On Tuesday, neighbors who have worked with the Richards to beautify and modernize Peabody Square, placed black bunting along the fence rail of the landmark clock on Dorchester Avenue, which was re-set and stopped at 2:50 p.m.
Martin, a third-grader at Neighborhood House Charter School (NHCS) on Pope’s Hill, is remembered as a compassionate, smart, energetic boy who loved sports and excelled as an athlete and a student.
“Martin could always be counted on to help another student,” said Kevin Andrews, headmaster at the school. “Teachers loved that about him. He really stood out as a helpful kid, very polite and well-raised.”
Denise Richard, a native of Savin Hill, serves as the school librarian at NHCS. Jane Richard, a first-grader at the school, is “a sparkling, smart little girl” who was “a little shy” when she first began classes this year, but who “loves giving hugs,” according to Andrews.
“This is a strong family,” Andrews said. “We are concerned about the trauma they’ve been through.”
Andrews said that the school had opened its doors on Tuesday of April vacation week to begin grief counseling for parents, students, and faculty. “The Boston Public Schools, Dr. Carol Johnson, the Mayor’s Office— they’ve all been tremendous in giving us all the resources we need,” he said.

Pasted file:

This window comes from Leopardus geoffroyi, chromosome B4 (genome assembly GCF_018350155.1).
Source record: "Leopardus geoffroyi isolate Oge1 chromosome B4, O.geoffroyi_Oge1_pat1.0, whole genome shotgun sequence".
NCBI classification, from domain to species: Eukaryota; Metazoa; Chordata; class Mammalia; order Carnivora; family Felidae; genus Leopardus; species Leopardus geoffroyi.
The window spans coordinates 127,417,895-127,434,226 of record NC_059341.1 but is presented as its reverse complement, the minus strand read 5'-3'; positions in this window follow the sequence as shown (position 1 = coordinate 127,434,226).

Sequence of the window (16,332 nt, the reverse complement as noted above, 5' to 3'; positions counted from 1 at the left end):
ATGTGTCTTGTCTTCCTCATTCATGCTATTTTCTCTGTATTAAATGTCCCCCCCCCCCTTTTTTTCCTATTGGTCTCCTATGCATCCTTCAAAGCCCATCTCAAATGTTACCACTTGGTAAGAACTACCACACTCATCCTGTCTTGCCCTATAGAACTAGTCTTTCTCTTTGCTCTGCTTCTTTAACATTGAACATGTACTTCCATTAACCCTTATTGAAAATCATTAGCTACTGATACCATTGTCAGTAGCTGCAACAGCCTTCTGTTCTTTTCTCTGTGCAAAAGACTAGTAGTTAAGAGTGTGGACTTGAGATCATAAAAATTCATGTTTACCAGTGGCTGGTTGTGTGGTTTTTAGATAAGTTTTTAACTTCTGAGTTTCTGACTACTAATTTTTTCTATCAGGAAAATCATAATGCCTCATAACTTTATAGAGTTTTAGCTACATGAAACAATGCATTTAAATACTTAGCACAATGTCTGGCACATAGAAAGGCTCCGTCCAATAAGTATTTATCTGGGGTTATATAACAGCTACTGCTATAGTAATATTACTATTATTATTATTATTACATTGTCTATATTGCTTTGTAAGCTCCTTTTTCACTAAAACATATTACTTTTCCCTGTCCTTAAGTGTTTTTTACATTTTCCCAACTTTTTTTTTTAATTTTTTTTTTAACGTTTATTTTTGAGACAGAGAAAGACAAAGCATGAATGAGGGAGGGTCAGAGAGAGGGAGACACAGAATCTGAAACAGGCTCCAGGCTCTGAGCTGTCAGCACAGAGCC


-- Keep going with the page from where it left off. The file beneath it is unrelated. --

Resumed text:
Judy Tuttle, a neighbor and close friend of the Richard family, is among many in the Carruth Street neighborhood who have watched the Richard kids grow up. Tuttle said she will hold tight to a memory from last Friday, when she watched Denise and Martin walking up the street to buy a gallon of milk in nearby Peabody Square. “I said to myself, ‘That’s a special eight year old who still holds hands with his mom like that.’”
Tuttle said that Jane had recently begun taking Irish step-dancing classes. “She really took to it. She loved to show us her new steps,” Tuttle said.
Friends and neighbors flocked to Tavolo Ristorante in the Carruth Building to watch news coverage and swap information late into the night on Monday. Jim Keefe, a friend of the Richard family who lives in the Ashmont area, was among them. Keefe’s own sons, Nick and James, had run the marathon earlier in the day. Nick, 28, crossed the finish line on Boylston Street just seconds before the first bomb detonated less than a block away.